Friday, March 16, 2012


I CALL THIS INDUSTRIAL city north of Metro Cebu as “Steely Danao”.  Steely Danao of course is Danao City, 33 kilometers from where I write.  The word “steely” that I imply do not refer to the machinery that run the industries and commerce there but of the material that makes this city famous for: gun steel for their underground gun-making industry.

It's been a while that I have not visited my friends there, especially “Mr. and Mrs. Fine”, who really are a nice couple and who are very accommodating.  Mr. Fine has a shop that specializes with gun steel.  No he does not make guns, rather he fine-tune these and improve its appearance by bluing.

I go to him whenever my friends request me to have their handguns repaired, reconfigured or re-blued.  Last time I was there was on July 21, 2010 and I even featured this last meeting in this blog titled Early Dinner at Steely Danao.

Today, December 30, 2011, I am going there with my Camp Red buddies, Glenn Pestaño and Raymund Panganiban.  No, we are not going there to have guns repaired, reconfigured or re-blued.  We are trying our best to be Santa Claus and bring goodwill and happiness to their humble abode and, at the same time, induce Mr. Fine to have a lively conversation. 

Me and Mr. Fine have known each other for almost twenty years and I could vouch of his good nature and trustworthiness which his peers are found lacking.  I wanted to have Mr. Fine's shop as one of the places where international visitors would stop over if ever the International Outlaw Bushcraft Gathering would be realized. 

When we arrive, I saw Mr. Fine doing work on his shop buffering a KG-9 magazine to a shiny sheen preparatory to immersing these in his boiling “tub” of a sinister-looking chemical mixture of lye and hydrochloric acid.  He covers half his face to protect himself from fine dust and looks like Mad Wolf (aka Rodderick Scout) of Outdoor Skills.  Hahaha...

His son and assistant, “Mr. Coarse”, is not around.  Mr. Fine says gun business had been difficult and a few buyers come and Mr. Coarse had to help both ends meet by working in a construction job.  It only picked up in late December though.  I saw a stack of empty revolver frames on one side and disassembled cylinders and other parts on another side placed inside little boxes per set.  A set of disassembled pistols and a submachine gun are among those.

Anyway, I bring a box of ham for them and Mrs. Fine jumped up and down with delight.  Hahaha...  Since it is almost 12:00 noon, I slip a bill to Mrs. Fine and requested her to buy us raw fish, pork meat, rice and a gallon of fresh coconut wine locally known as “tuba”.  We intend to stay for the rest of the day and we could afford a late late lunch.

Raymund gets busy with his DSLR camera while Glenn begins exchanging information with Mr. Fine.  Me, I just listened and join the talk when I feel I have to and help Raymund with the picture-taking.  Here and there where free ranging fowls and their chicks and a lot of ducks.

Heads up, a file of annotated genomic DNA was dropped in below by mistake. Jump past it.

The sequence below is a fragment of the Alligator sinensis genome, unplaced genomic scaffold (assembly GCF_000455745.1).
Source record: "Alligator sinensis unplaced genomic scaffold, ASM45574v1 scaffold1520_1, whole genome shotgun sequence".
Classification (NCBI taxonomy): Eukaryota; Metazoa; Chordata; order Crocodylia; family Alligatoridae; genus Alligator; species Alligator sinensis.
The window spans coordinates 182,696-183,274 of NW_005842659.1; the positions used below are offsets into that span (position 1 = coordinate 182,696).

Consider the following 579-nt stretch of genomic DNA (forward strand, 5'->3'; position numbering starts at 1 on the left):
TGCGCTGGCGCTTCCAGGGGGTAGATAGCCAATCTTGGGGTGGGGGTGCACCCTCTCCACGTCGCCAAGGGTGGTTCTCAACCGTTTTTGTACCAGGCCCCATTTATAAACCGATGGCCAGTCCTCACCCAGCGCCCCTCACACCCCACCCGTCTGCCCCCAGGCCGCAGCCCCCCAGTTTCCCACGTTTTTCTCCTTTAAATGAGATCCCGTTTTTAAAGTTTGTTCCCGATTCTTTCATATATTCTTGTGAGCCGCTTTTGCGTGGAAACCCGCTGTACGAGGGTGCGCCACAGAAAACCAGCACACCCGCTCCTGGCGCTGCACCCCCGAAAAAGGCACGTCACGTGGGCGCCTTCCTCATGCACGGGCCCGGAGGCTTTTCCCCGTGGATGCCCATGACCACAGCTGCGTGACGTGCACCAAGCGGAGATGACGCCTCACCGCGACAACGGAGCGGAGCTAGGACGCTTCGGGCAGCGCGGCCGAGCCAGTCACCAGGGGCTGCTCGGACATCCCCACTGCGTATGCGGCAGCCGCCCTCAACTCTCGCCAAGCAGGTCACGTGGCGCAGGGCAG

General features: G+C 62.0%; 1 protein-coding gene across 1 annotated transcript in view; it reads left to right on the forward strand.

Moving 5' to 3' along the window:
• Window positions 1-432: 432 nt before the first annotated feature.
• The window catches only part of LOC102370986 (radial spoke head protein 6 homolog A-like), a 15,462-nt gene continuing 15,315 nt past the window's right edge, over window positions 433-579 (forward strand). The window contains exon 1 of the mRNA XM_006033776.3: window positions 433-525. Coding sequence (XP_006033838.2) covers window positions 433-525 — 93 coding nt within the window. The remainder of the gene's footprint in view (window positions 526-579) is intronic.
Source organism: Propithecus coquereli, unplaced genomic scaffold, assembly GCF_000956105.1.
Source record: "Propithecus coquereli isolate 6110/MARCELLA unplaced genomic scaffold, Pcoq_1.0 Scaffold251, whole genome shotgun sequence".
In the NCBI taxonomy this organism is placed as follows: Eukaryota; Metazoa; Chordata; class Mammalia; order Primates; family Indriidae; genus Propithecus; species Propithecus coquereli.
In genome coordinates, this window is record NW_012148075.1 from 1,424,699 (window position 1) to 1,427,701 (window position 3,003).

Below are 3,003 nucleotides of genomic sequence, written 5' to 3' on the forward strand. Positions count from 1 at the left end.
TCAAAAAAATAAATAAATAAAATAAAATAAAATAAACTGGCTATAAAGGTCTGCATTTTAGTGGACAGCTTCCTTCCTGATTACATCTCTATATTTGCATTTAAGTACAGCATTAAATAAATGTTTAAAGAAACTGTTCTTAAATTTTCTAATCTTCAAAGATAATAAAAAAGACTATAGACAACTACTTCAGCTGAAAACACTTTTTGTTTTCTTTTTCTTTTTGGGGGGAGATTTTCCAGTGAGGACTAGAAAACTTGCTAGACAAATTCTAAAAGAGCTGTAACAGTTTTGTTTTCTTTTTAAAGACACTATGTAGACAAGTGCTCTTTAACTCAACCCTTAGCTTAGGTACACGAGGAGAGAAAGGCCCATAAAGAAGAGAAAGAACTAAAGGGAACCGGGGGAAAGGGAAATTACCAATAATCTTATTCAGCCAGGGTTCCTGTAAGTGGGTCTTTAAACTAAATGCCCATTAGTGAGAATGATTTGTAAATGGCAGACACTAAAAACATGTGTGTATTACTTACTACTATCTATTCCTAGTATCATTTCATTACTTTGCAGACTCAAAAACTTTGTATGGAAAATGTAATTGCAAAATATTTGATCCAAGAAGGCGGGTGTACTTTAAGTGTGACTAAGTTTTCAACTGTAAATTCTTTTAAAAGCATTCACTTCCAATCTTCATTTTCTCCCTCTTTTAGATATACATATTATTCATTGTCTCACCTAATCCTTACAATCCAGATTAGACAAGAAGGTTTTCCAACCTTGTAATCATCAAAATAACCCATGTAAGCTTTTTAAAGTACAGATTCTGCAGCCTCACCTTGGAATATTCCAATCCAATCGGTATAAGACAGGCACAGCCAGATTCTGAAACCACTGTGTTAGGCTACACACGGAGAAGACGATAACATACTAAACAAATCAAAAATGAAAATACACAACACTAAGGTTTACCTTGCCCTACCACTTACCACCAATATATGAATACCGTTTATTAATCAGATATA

The water apple tree begins to bear fruit while the papaya is full of huge fruits hanging all over its top trunk.  An Indian mulberry tree beside the shack have grown tall now while the jackfruit and mango trees remained green and healthy amidst a sprawling garden of Malabar nightshades, sweet potatoes, swamp radish, eggplants, pepper, gumbos, lemon grass, horse radish, sweet basil and cantaloupe.

Meanwhile, Glenn and Raymund decide to tour more of Danao by going in the hinterlands where the real underground gun-making shops are found.  Mrs. Fine arrive and I help myself with glass after glass of a fresh gallon of tuba which tastes sweet.  Amidst all that, Mrs. Fine's daughter help in starting a fire for the pork meat. 

At exactly two in the afternoon, the duo returned and the meal is served, although late.  Grilled pork, pork-ribs-and-cabbage soup and raw fish with spiced-vinegar-and-coconut-milk mix were the viands and everyone help themselves including neighbors who, by chance, have business with Mr. Fine.

The coconut wine served its purpose well as it helped in digesting the food and added more animation to the conversation.  Camp Red[1] is a repository of country lore and the more we collect, the more it will give value to our existence when the SHTF[2] time comes.

After a couple hours of talk, we decide that we have to go back to the big city.  We take a short walk to the highway and ride a mini-bus coming from Carmen town for Cebu.  We arrive at our destination at 5:30 PM whereby Raymund decide to walk to SM City while Glenn and I ride a jitney for the downtown area.

It is another good and productive day for Camp Red and a good boding for Mr. and Mrs. Fine.  Happy New Year, my dear readers!

Document done in Libre Office

[1]A Cebu-based outdoor group specializing in bushcraft and survival and the only one of its kind in the country south of Subic Bay.
[2]Shit Hits The Fan.  Standard word acronyms used by bushcrafters and survivalists when something goes wrong.

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